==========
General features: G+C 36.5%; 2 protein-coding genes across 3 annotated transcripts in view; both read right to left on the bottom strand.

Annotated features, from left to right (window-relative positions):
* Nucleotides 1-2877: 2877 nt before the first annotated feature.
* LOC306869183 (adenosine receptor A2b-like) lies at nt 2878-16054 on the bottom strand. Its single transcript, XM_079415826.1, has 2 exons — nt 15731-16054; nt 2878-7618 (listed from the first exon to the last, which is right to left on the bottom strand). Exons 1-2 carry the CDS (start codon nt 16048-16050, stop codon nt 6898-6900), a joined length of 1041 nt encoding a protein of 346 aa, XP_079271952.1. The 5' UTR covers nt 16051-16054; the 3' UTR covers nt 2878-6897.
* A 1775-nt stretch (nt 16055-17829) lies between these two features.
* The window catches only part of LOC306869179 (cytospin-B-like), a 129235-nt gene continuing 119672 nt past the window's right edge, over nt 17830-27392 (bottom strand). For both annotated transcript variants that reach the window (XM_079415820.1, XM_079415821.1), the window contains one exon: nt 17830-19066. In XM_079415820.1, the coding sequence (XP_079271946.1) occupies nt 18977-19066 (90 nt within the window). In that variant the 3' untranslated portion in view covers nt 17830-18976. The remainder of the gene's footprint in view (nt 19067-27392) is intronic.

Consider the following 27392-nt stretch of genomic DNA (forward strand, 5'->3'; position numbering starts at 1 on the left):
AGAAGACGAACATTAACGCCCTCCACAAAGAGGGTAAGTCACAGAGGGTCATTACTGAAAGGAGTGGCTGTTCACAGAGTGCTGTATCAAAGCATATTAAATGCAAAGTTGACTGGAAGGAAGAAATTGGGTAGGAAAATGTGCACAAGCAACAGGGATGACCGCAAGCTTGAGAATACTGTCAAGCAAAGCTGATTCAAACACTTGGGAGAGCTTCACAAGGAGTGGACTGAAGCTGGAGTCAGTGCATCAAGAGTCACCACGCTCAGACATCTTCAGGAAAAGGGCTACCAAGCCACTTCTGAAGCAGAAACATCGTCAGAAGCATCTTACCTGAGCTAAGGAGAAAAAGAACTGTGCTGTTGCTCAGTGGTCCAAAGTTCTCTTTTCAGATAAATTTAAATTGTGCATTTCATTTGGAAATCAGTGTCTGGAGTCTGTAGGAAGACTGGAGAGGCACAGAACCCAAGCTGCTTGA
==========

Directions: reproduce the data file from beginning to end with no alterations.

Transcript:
General features: G+C 36.5%; 2 protein-coding genes across 3 annotated transcripts in view; both read right to left on the bottom strand.

Annotated features, from left to right (window-relative positions):
* Nucleotides 1-2877: 2877 nt before the first annotated feature.
* LOC306869183 (adenosine receptor A2b-like) lies at nt 2878-16054 on the bottom strand. Its single transcript, XM_079415826.1, has 2 exons — nt 15731-16054; nt 2878-7618 (listed from the first exon to the last, which is right to left on the bottom strand). Exons 1-2 carry the CDS (start codon nt 16048-16050, stop codon nt 6898-6900), a joined length of 1041 nt encoding a protein of 346 aa, XP_079271952.1. The 5' UTR covers nt 16051-16054; the 3' UTR covers nt 2878-6897.
* A 1775-nt stretch (nt 16055-17829) lies between these two features.
* The window catches only part of LOC306869179 (cytospin-B-like), a 129235-nt gene continuing 119672 nt past the window's right edge, over nt 17830-27392 (bottom strand). For both annotated transcript variants that reach the window (XM_079415820.1, XM_079415821.1), the window contains one exon: nt 17830-19066. In XM_079415820.1, the coding sequence (XP_079271946.1) occupies nt 18977-19066 (90 nt within the window). In that variant the 3' untranslated portion in view covers nt 17830-18976. The remainder of the gene's footprint in view (nt 19067-27392) is intronic.

Consider the following 27392-nt stretch of genomic DNA (forward strand, 5'->3'; position numbering starts at 1 on the left):
AGAAGACGAACATTAACGCCCTCCACAAAGAGGGTAAGTCACAGAGGGTCATTACTGAAAGGAGTGGCTGTTCACAGAGTGCTGTATCAAAGCATATTAAATGCAAAGTTGACTGGAAGGAAGAAATTGGGTAGGAAAATGTGCACAAGCAACAGGGATGACCGCAAGCTTGAGAATACTGTCAAGCAAAGCTGATTCAAACACTTGGGAGAGCTTCACAAGGAGTGGACTGAAGCTGGAGTCAGTGCATCAAGAGTCACCACGCTCAGACATCTTCAGGAAAAGGGCTACCAAGCCACTTCTGAAGCAGAAACATCGTCAGAAGCATCTTACCTGAGCTAAGGAGAAAAAGAACTGTGCTGTTGCTCAGTGGTCCAAAGTTCTCTTTTCAGATAAATTTAAATTGTGCATTTCATTTGGAAATCAGTGTCTGGAGTCTGTAGGAAGACTGGAGAGGCACAGAACCCAAGCTGCTTGA